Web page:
Saturday, September 25, 2010
My wife recently had a milestone birthday and to celebrate I whisked her off to the Cotswolds for a seductive mini-break. I'd never been before. Oh, I heard stories and read articles about all the famous supermodels and actors who kept homes there, but it always seemed so far away. The Cotswolds to me had always been this fairytale land filled with postcard picturesque beauty and untouchably attractive people. And I was right. Driving along those ultra compact back roads, I felt like I was in the Beverly Hills of England. I imagined that at any moment Kate Moss would step out into the road, cigarette in one hand, bottle of Champagne in the other, rolled up £100 note and compact mirror in the other. Ok, bad joke. But I think you get the point. Beauty is everywhere here and in all forms.
Our dinner reservations were for 7pm and I couldn't wait to eat. All that country air had done wonders for my appetite. We headed straight for the dining room and before we could enter we were apprehended by a rather curt Englishwomen named Rachel. She asked if we had a reservation and I told her yes. She then told us to follow her into the bar and have a drink before dinner. I told her in no uncompromising terms, "NO thanks," and began to push my way past her into the dining room, but Rachel was too quick for me. She stepped in front of me with lightning speed and said, "right this way, sir." I gave in and followed her, but not before taking a few vociferous breaths in her direction. Just to make my point.
Almost as soon as we sat down we were handed the menus. We ordered quickly and within minutes of doing so our waitress brought us a handsome looking, although tiny Fish and Chips plate. All Fish and Chips should come in this size. Imagine a world where all the blokes ate Fish and Chips out of newspaper with their pinkies. That's a world I'd like to belong to. It would cure obesity in a week. It was a clever, tasty beginning to our meal. Once we'd finished our minuscule ration of Fish and Chips we were finally let into the dining room.
Because we had ordered in the bar our appetizers took no time at all to reach us. My Roasted Quail Breast with Scottish Girolles, Caramelized Onions, Pan Fried Foie Gras, Pink Grapefruit and Sauternes Jus was delicate, but with a nice richness. It wasn't over the top like I'd imagined it to be when I read it on the menu. All the flavors were distinguished from one another wonderfully. My wife had the Caramelized Diver Caught Scottish Scallops with Crayfish Tails, Chicory, Orange, Artichoke and Vanilla. Again, all the flavors were nicely paired and the chef managed to extract all the flavor he could from these often insipid Mollusks.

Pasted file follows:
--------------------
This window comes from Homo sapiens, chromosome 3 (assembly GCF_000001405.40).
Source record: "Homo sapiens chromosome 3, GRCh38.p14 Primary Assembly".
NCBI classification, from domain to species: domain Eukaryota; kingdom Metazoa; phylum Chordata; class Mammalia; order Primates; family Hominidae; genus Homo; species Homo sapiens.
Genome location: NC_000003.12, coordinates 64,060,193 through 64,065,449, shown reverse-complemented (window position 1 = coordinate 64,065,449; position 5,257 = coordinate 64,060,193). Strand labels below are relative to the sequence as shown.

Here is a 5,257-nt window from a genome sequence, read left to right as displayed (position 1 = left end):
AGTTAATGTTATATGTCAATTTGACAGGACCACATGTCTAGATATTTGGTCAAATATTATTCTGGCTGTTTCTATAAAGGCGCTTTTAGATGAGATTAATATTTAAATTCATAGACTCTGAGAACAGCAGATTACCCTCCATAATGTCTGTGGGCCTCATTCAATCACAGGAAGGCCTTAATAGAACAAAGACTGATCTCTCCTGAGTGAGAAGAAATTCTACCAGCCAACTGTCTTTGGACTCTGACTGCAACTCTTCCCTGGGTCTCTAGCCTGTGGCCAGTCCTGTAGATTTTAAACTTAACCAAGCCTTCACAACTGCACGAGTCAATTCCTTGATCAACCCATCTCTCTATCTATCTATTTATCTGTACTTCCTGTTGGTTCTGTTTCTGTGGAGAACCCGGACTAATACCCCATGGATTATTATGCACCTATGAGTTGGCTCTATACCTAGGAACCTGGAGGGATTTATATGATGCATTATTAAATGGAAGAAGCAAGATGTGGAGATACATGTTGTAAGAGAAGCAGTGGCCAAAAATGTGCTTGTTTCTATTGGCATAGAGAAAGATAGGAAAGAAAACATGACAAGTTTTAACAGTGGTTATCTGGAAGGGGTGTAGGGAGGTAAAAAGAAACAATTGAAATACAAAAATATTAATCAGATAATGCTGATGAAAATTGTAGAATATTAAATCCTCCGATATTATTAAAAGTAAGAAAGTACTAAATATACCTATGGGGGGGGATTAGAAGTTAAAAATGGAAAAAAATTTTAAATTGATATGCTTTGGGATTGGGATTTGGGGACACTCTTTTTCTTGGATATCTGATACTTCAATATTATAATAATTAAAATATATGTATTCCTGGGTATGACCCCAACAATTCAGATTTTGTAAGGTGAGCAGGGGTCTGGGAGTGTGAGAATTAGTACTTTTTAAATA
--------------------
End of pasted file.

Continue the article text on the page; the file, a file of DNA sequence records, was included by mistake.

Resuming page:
When our appetizers were licked clean, we took a moment to sip the startlingly good 2006 Les Tourelles de Longueville. The second wine of Pichon Lalande. I'm a fan of Lamb. I love it. I order it whenever I see it on a menu. Except of course when I see something outrageous, or out of the ordinary like Horse Burger, or Tripe Tacos. However, the Lords of the Manor wasn't serving Tripe Tacos on this particular occasion, so instead I had the Lighthorne Farm Lamb Loin with Braised Shoulder Boulangere Potatoes, Crushed Peas, Marjoram, Wild Mushrooms, Artichokes and Lamb Jus. Again, the flavors were fully extracted from each item and they all worked together harmoniously.
About six inches from me there was an odd looking dish, which I still can't quite understand. My wife's Rabbit Poached in it's own Consomme with Lettuce Ravioli, Peas, Hand Rolled Macaroni, Cep and Tarragon was in my opinion, something the chef came up with one sleepless night when he was thinking about zany food amalgamations. The Macaroni had no business associating with the Rabbit and the result was a disaster. The beautifully put together, dainty pasta was completely overshadowed by the wild, delectable flavors of the Rabbit. The combination of textures and flavors confused my palate and I've not been forgiven since.
For dessert I chose my usual, a wonderful array of British cheeses with Grape Chutney and Homemade Biscuits. My wife, on top form, had Raspberry Souffle with Lords' Eton Mess, and Raspberry Ripple Ice Cream. Both desserts were dismantled with ease and adoration.